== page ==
Week One /// Brian Massey /// Solo Study

Before You Can Have a Comeback,
You Must First Be Behind

Growing up, there was a name that was famed in my house.

His name was mentioned quite a bit on Sundays, usually in the afternoons.

His name... was... Joe Montana.

While we lived in Michigan and he was playing in California, I really have no reason why my Mom was such a big Joe Montana fan to begin with.

My mom was such a big fan that on Black Friday one year (Not this Thanksgiving-“Black Friday”-even-though-it-is-a-Thursday-Garbage), she waited in line at JCPenney to get a Joe Montana “signed” squishy football. I even had a Joe Montana football uniform!

We were Joe Montana fans. Probably one of the biggest reasons that we were Joe Montana fans was because he had a proven track record of being such a successful, talented and humble Quarterback and that he won my Mom money in a Super Bowl Pool. He also had an awesome nickname: “Comeback Kid.”

One of my favorite Joe Montana stories is from the 1989 Super Bowl against the Cincinnati Bengals.

The San Francisco 49ers were down by three points with 3:20 left when Montana spotted not an open receiver, but a movie star in the huddle.

"There, in the stands, standing near the exit ramp," Montana said to tackle Harris Barton. "Isn't that John Candy?"

After that moment, he led the 49ers 92 yards, throwing for the winning touchdown with 34 seconds left.

This was one of Montana's 31 fourth-quarter comebacks in the NFL.

In order to have a comeback, you must first be behind.

In order to be “behind” there must have been an event or a series of events which caused you to fall behind, feeling overwhelmed or stressed.

When these moments occur, it causes us to think, “What happened to cause this?”

Unlike sporting events, we do not have the privilege of having ESPN report on and review all of the things that went right or wrong in the game.

A lot of the time, we allow these setbacks to make us believe that we have cracked under pressure and that we have missed out on our chance for a comeback.

Jesus tells us an amazing parable of one the greatest comebacks of all time in Luke 15:11-24.

This story took on a whole new meaning for me when I became a Dad.

When I thought of either one of my sons deliberately turning their back on their family to pursue a life that would ultimately lead to destruction and sin, the thought of it absolutely breaks my heart.

All that I ever want for my kids is for them to experience the best, because that’s what they deserve.

However, when they would come back home full of remorse, shame and guilt, I sure hope that I would have the same response as this father:

“But while he was still a long way off, his father saw him and felt compassion, and ran and embraced him and kissed him.”

I know that my flesh, which is full of pride, would want to react in a way that would manipulate or shame them.

I would want to say things like “I told you so” or “If you would’ve listened to me in the first place, then this wouldn’t have happened.”

However, instead of shaming his son or disowning him, this father pursued him. This father LITERALLY chased him down. He ran to him, embraced him and celebrated him.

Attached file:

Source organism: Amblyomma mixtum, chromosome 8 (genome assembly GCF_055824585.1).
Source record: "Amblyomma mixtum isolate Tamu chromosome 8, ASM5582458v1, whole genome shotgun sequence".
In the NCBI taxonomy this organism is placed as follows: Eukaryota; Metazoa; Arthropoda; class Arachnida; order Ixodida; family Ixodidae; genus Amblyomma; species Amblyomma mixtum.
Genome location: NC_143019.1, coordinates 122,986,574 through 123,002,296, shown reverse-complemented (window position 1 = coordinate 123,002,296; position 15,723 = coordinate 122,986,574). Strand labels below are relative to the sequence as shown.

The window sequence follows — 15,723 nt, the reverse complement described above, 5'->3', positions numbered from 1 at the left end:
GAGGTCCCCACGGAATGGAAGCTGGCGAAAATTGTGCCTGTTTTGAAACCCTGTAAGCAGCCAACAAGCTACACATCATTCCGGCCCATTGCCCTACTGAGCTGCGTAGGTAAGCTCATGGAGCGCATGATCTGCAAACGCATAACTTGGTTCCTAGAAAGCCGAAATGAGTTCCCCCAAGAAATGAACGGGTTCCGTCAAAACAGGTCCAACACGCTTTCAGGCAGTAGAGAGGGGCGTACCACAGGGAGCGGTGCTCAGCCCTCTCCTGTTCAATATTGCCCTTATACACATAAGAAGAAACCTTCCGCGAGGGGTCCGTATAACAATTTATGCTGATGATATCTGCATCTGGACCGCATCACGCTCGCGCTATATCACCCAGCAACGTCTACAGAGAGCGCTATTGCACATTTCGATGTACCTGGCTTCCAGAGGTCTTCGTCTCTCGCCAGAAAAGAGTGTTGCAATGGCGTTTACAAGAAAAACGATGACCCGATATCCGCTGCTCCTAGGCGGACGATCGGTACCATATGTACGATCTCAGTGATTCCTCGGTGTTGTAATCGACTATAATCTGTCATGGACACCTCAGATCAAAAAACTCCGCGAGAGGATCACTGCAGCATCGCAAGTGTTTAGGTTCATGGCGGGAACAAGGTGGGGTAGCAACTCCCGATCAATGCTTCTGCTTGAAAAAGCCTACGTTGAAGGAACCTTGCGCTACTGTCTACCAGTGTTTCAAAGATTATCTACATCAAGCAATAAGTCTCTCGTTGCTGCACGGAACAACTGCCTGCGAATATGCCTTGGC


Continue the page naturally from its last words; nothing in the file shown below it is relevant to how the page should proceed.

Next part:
This is the heartbeat of God the Father.

Regardless of your past, your hurts, your present or your fears, God wants you to be the “Comeback Kid.”

He doesn’t, hasn’t or will ever turn His back on you.

Instead, He will chase you down, seek after you and will pursue you in order to FIND you.

He is RELENTLESS in his love for YOU.

There is NOTHING that can separate you from His love (Romans 8:38-39).

In order to have a comeback, you must have someone who will coach you and encourage you through it. That person can be a spouse, a good friend, mentor or counselor. After all, life is better together.

You are WIRED for community.

I want to encourage you to find that person who you can walk through life with intimately.

Find those people who you can do life together with, who will encourage you and speak truth into your life.

Do not try to carry that weight by yourself - it will just lead to you falling or breaking down because it is too heavy to carry and will ultimately lead to destruction and devastation.

At the same time, maybe you are that role of the encourager, spouse, friend or mentor in someone’s life.

If that is the case, instead of shaming that person who is coming to you from a place of brokenness (which is very easy to do), we are called to be just like this father and welcome them back with open arms and LOVE THEM unconditionally. Not with judgement or dishonor, but with grace and honor.

So regardless of where you are, what obstacles you are facing (we all have them, you are not alone), the decision to start your comeback begins with believing that God is bigger than any mountain you are facing and trusting and believing that in Christ Jesus that we are more than conquerors.

“We are MORE than conquerors through Him who loved us.” (Romans 8:37)

“Stop telling God how big your problems are and start telling your problems how big your God is!”
(Jonathan Herron)


Are you currently wanting to make a “comeback?”

If so, what is it?
Take time to think, pray and meditate on what that may be and write it down.

If you are currently walking through a comeback journey with someone as their mentor/friend, how are you using God’s word, promises and prayer to gracefully guide them?

Based on what you are looking to comeback from, what fears or anxious thoughts do you need to take hold of and surround and cover in prayer?

How does that fear/anxious thought manifest itself in your life?

A.W Tozer once said, “What comes into our minds when we think about God is the most important thing about us.”

What is your current view of God?

Do you feel like you have a low view or a high view of God?